Contribution of residue B5 to the folding and function of insulin and IGF-I: Constraints and fine-tuning in the evolution of a protein family

Youhei Sohma, Qing Xin Hua, Ming Liu, Nelson B. Phillips, Shi Quan Hu, Jonathan Whittaker, Linda J. Whittaker, Aubree Ng, Charles T. Roberts, Peter Arvan, Stephen B.H. Kent, Michael A. Weiss

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    Abstract

    Proinsulin exhibits a single structure, whereas insulin-like growth factors refold as two disulfide isomers in equilibrium. Native insulin-related growth factor (IGF)-I has canonical cystines (A6-A11, A7-B7, and A20-B19) maintained by IGF-binding proteins; IGF-swap has alternative pairing (A7-A11, A6-B7, and A20-B19) and impaired activity. Studies of mini-domain models suggest that residue B5 (His in insulin and Thr in IGFs) governs the ambiguity or uniqueness of disulfide pairing. Residue B5, a site of mutation in proinsulin causing neonatal diabetes, is thus of broad biophysical interest. Here, we characterize reciprocal B5 substitutions in the two proteins. In insulin, HisB5 → Thr markedly destabilizes the hormone (ΔΔGu 2.0 ± 0.2 kcal/mol), impairs chain combination, and blocks cellular secretion of proinsulin. The reciprocal IGF-I substitution ThrB5 → His (residue 4) specifies a unique structure with native 1H NMR signature. Chemical shifts and nuclear Overhauser effects are similar to those of native IGF-I. Whereas wild-type IGF-I undergoes thiol-catalyzed disulfide exchange to yield IGF-swap, HisB5-IGF-I retains canonical pairing. Chemical denaturation studies indicate that HisB5 does not significantly enhance thermodynamic stability (ΔΔGu 0.2 ± 0.2 kcal/mol), implying that the substitution favors canonical pairing by destabilizing competing folds. Whereas the activity of ThrB5-insulin is decreased 5-fold, HisB5-IGF-I exhibits 2-fold increased affinity for the IGF receptor and augmented post-receptor signaling. We propose that conservation of ThrB5 in IGF-I, rescued from structural ambiguity by IGF-binding proteins, reflects fine-tuning of signal transduction. In contrast, the conservation of HisB5 in insulin highlights its critical role in insulin biosynthesis.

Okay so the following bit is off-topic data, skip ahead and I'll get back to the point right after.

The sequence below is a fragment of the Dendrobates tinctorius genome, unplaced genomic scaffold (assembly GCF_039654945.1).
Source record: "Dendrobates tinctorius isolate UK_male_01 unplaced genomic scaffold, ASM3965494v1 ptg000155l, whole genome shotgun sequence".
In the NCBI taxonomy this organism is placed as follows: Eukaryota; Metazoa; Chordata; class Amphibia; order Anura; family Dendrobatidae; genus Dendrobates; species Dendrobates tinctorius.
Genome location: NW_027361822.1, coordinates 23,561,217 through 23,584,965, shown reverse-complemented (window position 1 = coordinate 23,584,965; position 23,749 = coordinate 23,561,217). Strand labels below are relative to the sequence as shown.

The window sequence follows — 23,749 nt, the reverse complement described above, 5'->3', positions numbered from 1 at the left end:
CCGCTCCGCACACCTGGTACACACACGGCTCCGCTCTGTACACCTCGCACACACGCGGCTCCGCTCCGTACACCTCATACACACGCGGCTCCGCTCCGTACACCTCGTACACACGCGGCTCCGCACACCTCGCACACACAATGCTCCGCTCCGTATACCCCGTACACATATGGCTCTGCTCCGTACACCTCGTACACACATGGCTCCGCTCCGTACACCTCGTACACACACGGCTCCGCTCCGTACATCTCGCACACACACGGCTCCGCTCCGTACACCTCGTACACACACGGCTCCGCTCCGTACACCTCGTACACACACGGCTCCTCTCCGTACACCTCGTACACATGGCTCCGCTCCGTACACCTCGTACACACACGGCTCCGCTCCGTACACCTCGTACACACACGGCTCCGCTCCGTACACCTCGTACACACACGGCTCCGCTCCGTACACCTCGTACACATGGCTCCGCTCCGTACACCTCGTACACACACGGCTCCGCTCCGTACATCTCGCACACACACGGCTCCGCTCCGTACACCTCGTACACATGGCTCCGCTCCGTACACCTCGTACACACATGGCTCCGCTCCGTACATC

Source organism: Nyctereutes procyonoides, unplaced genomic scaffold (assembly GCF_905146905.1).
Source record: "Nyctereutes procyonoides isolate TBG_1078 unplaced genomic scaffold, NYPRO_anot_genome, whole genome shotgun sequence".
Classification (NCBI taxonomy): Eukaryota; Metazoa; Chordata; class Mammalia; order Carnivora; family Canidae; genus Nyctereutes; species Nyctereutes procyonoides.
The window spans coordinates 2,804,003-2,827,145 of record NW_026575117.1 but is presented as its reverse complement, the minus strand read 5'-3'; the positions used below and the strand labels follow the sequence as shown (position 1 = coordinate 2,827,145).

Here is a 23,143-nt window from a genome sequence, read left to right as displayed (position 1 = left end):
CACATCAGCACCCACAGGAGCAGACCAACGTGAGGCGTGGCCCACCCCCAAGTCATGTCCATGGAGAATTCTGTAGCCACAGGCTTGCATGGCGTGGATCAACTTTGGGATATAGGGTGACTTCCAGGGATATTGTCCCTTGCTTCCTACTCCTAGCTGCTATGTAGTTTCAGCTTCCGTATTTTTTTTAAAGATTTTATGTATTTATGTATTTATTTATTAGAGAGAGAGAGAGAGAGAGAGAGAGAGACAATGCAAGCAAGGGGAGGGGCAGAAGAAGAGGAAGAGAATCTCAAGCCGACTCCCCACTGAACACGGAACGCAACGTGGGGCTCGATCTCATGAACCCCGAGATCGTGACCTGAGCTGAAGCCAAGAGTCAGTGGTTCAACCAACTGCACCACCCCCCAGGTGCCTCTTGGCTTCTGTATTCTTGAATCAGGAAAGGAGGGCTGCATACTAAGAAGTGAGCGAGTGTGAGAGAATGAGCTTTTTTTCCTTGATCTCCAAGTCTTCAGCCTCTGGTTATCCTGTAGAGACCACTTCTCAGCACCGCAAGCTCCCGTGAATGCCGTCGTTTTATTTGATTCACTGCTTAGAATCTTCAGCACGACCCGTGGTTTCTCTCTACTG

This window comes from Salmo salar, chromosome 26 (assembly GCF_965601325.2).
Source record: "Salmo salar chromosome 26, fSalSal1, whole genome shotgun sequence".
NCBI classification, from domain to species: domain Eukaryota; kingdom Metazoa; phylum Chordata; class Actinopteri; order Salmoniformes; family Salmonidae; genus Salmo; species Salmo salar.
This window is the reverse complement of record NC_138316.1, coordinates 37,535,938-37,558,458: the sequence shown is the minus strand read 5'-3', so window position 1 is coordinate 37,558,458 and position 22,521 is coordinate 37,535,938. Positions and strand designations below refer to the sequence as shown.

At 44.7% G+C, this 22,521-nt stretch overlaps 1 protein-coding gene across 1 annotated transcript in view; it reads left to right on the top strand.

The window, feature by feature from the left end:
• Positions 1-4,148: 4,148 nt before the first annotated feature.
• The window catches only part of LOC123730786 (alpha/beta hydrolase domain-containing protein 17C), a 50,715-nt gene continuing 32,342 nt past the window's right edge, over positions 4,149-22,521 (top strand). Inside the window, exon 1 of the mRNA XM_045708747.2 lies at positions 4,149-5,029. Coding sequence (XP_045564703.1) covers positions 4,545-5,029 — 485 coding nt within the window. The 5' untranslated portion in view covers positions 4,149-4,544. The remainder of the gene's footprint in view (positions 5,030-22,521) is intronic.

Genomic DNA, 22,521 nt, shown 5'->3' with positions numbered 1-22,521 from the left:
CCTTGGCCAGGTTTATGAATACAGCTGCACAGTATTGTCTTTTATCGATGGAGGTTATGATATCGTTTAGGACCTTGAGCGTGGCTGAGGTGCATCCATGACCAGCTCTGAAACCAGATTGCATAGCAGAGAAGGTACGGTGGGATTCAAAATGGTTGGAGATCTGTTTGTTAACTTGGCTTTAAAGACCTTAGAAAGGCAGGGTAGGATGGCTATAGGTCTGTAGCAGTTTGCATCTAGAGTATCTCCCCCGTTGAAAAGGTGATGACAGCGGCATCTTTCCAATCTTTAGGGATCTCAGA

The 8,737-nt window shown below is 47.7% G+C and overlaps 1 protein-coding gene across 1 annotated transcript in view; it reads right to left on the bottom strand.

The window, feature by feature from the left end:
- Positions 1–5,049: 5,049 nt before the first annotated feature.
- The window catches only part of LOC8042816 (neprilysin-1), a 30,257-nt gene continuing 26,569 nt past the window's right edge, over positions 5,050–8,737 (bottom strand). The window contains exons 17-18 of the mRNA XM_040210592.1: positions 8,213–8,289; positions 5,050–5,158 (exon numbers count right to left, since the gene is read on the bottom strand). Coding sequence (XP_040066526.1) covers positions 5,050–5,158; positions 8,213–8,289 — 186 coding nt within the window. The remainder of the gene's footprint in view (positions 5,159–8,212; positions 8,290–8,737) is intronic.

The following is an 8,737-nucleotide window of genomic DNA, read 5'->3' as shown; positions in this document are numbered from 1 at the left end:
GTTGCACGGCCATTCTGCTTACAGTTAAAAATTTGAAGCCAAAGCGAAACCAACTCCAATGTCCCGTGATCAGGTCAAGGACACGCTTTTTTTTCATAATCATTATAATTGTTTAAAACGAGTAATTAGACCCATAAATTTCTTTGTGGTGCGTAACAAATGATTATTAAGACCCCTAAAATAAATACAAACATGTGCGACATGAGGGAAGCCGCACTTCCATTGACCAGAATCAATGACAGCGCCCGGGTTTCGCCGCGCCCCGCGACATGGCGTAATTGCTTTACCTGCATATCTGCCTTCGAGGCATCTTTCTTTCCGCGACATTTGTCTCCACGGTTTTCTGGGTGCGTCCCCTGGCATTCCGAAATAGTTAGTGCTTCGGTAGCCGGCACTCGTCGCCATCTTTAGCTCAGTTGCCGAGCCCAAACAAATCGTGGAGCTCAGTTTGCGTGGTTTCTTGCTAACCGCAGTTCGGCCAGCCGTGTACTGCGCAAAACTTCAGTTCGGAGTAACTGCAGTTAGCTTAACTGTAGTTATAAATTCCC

Original languageEnglish (US)
    Pages (from-to)5040-5055
    Number of pages16
    JournalJournal of Biological Chemistry
    Volume285
    Issue number7
    DOIs
    StatePublished - Feb 12 2010

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    ASJC Scopus subject areas

    • Biochemistry
    • Molecular Biology
    • Cell Biology

    Cite this

    Sohma, Y., Hua, Q. X., Liu, M., Phillips, N. B., Hu, S. Q., Whittaker, J., Whittaker, L. J., Ng, A., Roberts, C. T., Arvan, P., Kent, S. B. H., & Weiss, M. A. (2010). Contribution of residue B5 to the folding and function of insulin and IGF-I: Constraints and fine-tuning in the evolution of a protein family. Journal of Biological Chemistry, 285(7), 5040-5055. https://doi.org/10.1074/jbc.M109.062992